On February 1st, the BBC will air David Attenborough’s contribution to the Darwin bicentennial: Charles Darwin and the Tree of Life. Read “David Attenborough on Charles Darwin” at Times Online. Here’s just a part:
He has slowly mutated, too, into a more openly opinionated figure. He was once renowned for his diplomacy, carefully sidestepping controversy. It took him until recently to make his first programme about global warming, after finally becoming convinced of mankind’s role.
Today, however, sitting in the living room of his fine – but not grand – home on Richmond Hill, southwest London, surrounded by tribal art and piles of books, he is very happy to sound off. The subjects that chiefly exercise him are the way we are treating a planet that he knows better than probably anyone else who inhabits it, and what he sees as the “disgrace” of the rise in belief in creationism.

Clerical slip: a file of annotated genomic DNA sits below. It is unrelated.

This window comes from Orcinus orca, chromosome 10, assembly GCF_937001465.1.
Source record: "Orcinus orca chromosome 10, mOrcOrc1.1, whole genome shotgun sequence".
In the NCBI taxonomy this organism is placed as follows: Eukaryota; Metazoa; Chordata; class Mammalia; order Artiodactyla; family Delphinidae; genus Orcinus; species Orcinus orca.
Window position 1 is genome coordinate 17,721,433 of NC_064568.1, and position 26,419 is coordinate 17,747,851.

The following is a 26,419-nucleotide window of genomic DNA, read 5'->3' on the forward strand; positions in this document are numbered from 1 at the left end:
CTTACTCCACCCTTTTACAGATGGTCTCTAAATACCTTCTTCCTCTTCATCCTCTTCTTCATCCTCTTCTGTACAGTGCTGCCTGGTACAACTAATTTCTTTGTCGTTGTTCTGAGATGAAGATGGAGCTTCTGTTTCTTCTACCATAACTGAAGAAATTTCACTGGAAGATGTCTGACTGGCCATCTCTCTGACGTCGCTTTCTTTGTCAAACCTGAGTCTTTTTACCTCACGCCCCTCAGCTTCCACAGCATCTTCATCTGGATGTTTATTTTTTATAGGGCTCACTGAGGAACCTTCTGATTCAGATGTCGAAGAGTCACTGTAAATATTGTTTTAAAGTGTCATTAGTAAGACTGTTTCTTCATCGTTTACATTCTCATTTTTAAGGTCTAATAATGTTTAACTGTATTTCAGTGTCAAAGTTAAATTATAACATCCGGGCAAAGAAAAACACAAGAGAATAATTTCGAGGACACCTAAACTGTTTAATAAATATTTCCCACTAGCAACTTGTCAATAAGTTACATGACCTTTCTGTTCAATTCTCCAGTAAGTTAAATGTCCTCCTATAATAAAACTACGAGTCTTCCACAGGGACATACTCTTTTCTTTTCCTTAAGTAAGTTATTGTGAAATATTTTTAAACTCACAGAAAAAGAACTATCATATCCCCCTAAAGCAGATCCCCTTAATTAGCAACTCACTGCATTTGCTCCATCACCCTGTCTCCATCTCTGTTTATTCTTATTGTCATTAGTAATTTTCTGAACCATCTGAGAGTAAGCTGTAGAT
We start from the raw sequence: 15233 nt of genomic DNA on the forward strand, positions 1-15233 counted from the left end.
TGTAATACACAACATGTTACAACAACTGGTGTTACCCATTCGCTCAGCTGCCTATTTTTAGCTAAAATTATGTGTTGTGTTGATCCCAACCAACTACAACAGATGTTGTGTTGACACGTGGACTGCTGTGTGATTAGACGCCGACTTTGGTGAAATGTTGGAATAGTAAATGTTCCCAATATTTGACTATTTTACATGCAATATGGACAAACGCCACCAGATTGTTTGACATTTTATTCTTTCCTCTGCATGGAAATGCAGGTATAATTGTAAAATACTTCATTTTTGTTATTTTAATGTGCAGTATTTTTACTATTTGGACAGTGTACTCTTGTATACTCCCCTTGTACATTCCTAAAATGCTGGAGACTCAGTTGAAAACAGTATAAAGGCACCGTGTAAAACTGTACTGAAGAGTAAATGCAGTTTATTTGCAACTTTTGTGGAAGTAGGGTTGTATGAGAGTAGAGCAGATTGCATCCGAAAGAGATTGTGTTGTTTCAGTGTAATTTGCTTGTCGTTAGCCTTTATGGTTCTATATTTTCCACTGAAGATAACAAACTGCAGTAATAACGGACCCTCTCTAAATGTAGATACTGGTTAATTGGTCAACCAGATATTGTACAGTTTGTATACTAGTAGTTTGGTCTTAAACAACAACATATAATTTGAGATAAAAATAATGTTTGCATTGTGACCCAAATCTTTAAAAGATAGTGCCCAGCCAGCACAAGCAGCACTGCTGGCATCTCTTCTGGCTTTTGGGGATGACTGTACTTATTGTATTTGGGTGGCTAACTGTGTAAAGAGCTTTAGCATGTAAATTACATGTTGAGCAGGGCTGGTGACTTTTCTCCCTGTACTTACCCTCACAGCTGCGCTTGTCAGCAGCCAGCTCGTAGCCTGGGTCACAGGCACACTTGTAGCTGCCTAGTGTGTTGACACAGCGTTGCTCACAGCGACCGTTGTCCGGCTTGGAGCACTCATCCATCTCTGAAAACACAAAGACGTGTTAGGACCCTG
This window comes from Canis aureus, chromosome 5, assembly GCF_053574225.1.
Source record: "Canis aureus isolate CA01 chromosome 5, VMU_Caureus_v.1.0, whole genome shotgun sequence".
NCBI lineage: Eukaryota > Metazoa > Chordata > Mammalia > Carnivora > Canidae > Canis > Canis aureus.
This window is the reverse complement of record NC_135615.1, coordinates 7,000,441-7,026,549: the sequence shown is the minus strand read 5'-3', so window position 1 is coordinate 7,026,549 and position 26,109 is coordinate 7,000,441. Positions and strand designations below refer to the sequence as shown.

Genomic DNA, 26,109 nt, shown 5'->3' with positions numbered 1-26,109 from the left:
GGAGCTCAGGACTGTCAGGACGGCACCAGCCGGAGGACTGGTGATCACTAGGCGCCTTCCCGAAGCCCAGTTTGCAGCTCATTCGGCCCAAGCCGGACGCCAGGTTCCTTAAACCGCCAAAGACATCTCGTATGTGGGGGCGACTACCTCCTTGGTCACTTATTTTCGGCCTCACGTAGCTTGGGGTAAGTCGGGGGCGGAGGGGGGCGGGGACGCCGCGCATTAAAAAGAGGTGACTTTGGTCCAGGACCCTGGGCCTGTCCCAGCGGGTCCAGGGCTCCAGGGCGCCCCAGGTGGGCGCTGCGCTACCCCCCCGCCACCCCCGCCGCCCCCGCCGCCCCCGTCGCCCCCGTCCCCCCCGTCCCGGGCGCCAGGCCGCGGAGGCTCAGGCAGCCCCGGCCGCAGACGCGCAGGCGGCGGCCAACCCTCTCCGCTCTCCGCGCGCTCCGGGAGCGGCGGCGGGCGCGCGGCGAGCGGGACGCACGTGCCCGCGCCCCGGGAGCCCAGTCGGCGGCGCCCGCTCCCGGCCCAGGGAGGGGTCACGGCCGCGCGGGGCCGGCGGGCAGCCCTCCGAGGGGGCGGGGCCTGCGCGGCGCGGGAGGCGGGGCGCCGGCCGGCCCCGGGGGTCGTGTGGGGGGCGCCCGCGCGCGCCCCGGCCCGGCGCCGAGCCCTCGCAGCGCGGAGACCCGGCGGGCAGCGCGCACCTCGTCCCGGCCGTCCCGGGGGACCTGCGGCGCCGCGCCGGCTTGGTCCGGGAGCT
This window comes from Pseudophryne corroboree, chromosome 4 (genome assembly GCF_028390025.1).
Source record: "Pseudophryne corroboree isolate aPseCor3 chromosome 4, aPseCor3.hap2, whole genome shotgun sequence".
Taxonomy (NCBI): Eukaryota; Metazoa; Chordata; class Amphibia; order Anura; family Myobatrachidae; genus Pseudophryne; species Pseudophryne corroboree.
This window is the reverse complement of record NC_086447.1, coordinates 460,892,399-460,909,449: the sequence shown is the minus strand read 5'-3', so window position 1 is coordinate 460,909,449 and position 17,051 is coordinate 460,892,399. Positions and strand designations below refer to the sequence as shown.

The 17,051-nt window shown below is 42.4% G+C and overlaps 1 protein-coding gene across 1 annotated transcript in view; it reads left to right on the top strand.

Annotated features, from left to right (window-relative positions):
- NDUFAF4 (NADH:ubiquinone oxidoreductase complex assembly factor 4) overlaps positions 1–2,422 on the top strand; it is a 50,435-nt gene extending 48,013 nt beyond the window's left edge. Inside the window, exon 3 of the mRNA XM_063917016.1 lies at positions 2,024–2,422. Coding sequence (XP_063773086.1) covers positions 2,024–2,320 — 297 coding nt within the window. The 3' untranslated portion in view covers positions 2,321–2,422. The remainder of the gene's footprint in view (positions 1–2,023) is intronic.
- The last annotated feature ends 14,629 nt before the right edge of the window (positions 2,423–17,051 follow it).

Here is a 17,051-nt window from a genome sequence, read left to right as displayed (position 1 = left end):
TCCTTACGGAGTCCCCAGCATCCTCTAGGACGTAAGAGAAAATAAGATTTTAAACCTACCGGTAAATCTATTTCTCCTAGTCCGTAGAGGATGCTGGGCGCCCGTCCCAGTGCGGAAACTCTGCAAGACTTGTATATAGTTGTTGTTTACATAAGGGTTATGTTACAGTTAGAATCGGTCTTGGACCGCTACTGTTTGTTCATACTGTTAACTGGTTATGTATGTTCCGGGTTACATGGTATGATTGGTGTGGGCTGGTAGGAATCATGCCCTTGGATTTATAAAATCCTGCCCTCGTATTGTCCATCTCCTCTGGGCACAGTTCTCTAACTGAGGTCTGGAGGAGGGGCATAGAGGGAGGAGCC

The Tree of Life is one of Sir David’s most personal programmes. It is the “fabuloso” story of how Darwin changed “the way we see the world and our place in it”. Sir David leads the viewer gently through Darwin’s journey to the Galápagos Islands and his observations in his garden at Down House in Kent that formed his theory of natural selection; that all life forms originated from a common simple beginning and evolved through mutations that created new species and led to the extinction of others over hundreds of millions of years.